The developed world, written off by so many as tired, divided and with dysfunctional political systems, will grow. The emergent economies, however, from which so much had been expected, are likely to falter.
The United States, having added 2 million new jobs each of the past two years, will add at least another 2 million and perhaps more as its economy grows at 3 percent or more. Japan will continue to grow on the back of a jaw-dropping exercise in liquidity creation by the government and central bank. And even Europe, led by Britain, will grow a little.
By contrast, the once-fabled BRIC countries of Brazil, Russia, India and China, will underperform expectations. For China, it is important to realize that the greater the degree of underperformance, the better. The economy has been on steroids for too long, with domestic consumption held down to finance massive investment (and over-investment) in infrastructure and in industrial capacity.
The key element of the Beijing government's strategy for the rest of this decade is to rebalance the economy to increase domestic consumption while restraining rent-seeking and over-investment by state-owned enterprises. By definition, this will mean slower growth, even as the demographic and environmental problems start to bite. China is aging fast and the number of young people coming into the workforce is declining.
The credit market is dangerously overheated, despite government attempts to rein it in. China's own official figures suggest that credit is at least 215 percent of gross domestic product and credit this year has expanded around 20 percent. Bad loans are being rolled over and not recognized on bank balance sheets and the shadow banking system, which has shown great ingenuity in sidestepping government controls, continues to flourish and the property bubble expands with it.
There are other threats to the global economy, starting with the effects of the U.S. Federal Reserve's decision to cut back on its bond-buying program and that to start ending the era of cheap money.
The first hints that the Fed was about to start tapering off the easy money hit the markets hard in 2013. This helps explain the way that global growth, having been 3 percent in 2012, fell to 2.8 this year. Next year should see global growth reaching 4 percent, so long as the markets don't overreact yet again.
As Deutsche Bank analysts warn in a year-end note, there could be serious risks on the downside: "The rise in bond yields triggered by the change of tack in U.S. monetary policy could turn out to be much more pronounced than we forecast. This could lead to problems especially for emerging markets where credit volumes have grown significantly in recent years. But in Europe, too, besides the vagaries of the comprehensive review of the European banking system by the ECB and EBA the political developments in many member states hold considerable potential for disruption."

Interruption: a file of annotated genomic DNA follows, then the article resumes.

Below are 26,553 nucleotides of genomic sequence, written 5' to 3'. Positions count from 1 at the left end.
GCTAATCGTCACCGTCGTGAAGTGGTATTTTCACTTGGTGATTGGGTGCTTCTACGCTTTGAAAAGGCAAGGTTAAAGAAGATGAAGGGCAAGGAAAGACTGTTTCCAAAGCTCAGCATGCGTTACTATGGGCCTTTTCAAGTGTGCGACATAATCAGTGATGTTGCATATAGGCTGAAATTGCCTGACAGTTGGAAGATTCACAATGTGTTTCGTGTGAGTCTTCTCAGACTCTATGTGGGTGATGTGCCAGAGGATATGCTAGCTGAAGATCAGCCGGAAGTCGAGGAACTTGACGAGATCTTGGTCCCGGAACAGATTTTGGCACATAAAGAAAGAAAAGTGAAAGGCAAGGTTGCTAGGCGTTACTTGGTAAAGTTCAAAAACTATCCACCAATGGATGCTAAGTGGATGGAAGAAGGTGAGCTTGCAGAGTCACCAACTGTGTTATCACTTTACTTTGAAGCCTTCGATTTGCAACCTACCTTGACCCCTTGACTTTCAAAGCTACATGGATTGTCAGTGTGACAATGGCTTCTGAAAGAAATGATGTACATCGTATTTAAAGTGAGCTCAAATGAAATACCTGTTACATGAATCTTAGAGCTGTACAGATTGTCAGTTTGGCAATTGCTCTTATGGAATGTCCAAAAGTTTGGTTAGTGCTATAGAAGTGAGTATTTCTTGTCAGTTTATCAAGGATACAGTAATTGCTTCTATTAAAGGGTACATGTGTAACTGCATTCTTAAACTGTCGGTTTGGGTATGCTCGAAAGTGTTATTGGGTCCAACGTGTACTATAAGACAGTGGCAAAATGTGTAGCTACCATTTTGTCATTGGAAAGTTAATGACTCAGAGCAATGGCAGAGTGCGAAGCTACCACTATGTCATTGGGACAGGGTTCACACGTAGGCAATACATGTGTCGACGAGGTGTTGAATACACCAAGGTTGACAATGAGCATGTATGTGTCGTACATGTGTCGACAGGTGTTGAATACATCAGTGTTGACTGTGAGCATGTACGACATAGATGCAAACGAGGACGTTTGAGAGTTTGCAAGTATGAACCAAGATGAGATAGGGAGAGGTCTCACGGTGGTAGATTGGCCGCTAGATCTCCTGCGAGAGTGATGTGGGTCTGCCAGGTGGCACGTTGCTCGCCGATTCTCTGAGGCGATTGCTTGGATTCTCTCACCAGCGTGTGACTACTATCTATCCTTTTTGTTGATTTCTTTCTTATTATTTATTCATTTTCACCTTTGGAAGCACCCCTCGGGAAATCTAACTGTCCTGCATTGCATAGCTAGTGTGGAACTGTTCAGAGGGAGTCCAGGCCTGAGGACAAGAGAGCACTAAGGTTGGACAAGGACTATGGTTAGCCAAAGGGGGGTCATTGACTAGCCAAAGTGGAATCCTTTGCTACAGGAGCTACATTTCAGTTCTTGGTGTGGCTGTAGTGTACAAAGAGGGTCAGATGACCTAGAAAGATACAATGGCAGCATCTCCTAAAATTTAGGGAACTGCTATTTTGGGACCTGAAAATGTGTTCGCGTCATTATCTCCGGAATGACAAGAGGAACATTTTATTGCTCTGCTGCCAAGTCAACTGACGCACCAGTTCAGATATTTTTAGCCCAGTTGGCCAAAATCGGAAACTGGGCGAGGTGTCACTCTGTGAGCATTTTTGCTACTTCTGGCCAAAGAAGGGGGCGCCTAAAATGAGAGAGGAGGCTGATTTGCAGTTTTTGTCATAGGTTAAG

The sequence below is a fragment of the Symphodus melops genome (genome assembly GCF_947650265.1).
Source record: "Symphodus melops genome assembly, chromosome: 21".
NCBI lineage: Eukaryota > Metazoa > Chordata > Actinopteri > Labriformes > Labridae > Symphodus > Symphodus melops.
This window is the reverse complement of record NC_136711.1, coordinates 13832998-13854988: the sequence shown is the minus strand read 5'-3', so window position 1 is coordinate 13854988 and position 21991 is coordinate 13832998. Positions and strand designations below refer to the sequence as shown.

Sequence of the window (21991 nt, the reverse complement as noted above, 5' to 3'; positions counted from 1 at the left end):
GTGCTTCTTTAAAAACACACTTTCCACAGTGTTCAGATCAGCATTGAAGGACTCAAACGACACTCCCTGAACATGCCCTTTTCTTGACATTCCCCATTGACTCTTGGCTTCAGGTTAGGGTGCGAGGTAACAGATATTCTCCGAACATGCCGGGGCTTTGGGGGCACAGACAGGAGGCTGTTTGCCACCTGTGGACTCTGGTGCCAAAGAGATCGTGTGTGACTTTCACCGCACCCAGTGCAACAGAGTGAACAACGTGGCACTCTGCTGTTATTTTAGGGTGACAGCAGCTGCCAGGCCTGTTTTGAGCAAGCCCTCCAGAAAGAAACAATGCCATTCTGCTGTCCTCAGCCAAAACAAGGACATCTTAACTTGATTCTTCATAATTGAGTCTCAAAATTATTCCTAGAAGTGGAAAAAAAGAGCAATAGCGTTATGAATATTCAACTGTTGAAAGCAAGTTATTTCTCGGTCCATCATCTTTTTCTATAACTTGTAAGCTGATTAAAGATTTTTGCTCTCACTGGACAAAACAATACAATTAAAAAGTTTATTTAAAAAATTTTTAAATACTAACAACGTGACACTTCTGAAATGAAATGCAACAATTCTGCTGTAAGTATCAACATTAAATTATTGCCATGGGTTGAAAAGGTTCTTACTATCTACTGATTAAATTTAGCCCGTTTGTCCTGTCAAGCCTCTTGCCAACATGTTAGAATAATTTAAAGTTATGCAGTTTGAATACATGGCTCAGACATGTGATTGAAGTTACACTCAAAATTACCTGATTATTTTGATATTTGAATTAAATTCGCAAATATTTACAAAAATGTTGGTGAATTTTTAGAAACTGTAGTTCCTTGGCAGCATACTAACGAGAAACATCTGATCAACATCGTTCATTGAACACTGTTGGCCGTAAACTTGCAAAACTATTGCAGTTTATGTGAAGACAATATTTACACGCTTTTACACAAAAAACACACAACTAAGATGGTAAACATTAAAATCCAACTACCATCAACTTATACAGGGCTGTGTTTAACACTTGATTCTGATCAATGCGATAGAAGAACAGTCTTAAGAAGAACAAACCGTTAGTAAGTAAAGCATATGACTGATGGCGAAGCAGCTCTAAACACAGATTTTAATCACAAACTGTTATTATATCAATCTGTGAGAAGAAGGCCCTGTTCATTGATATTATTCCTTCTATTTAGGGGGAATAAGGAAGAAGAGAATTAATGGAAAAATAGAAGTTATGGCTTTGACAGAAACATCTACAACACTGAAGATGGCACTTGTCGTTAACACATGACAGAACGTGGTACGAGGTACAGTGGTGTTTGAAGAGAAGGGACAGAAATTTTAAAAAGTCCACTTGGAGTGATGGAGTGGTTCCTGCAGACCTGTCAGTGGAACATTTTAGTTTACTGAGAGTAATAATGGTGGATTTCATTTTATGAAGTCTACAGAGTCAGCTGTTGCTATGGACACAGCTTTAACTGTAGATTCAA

That is an understatement. The real threat for 2014 is political risk. On the one hand, the most otiose of such risks, the inability of the U.S. system to function, appears to have receded. After years in which Congress refused to vote budgets, let alone agree a long-term strategy to balance taxes with spending and to allow for future pension and health costs, a modest degree of good sense and compromise has broken out. The world's biggest economy and credit market is showing promising signs of getting its house in order.
Would that the rest of the world's political systems were in similar shape. The eurozone continues to do the bidding of the German government, whose main concern is to lull its voters into the comforting illusion that the deficits of their European partners have nothing to do with Germany's trade surpluses. This won't end well.
Europeans, like Indians will be voting this year (in fact close to half the world's population will vote this year for something).
The India vote will matter a lot, since India's economic woes can be tackled by government action against subsidies, corruption and staggering levels of bureaucratic inefficiency.
The vote for the European Parliament won't matter so much, unless (as many in Brussels fear) disgruntled electors cast their ballots in unprecedented numbers for populist Euroskeptics. The main result of this will be panic among the main political parties, which will try to steal some of the populist ideas like controlling flows of migrants from poor European countries.
But in important emergent markets like Turkey, Brazil, Thailand, Indonesia and Nigeria, the political outlook for 2014 is so gloomy that we could be facing a year of living dangerously, with little prospect of the United States or Europe having any inclination to do much about it.
The long-term result of the last decade with its wretchedly inconclusive wars in Iraq and Afghanistan is that the United States seems to be washing its hands of its traditional responsibility for global stability. If so, all the economic growth in the world won't save us from some very troubled times ahead.
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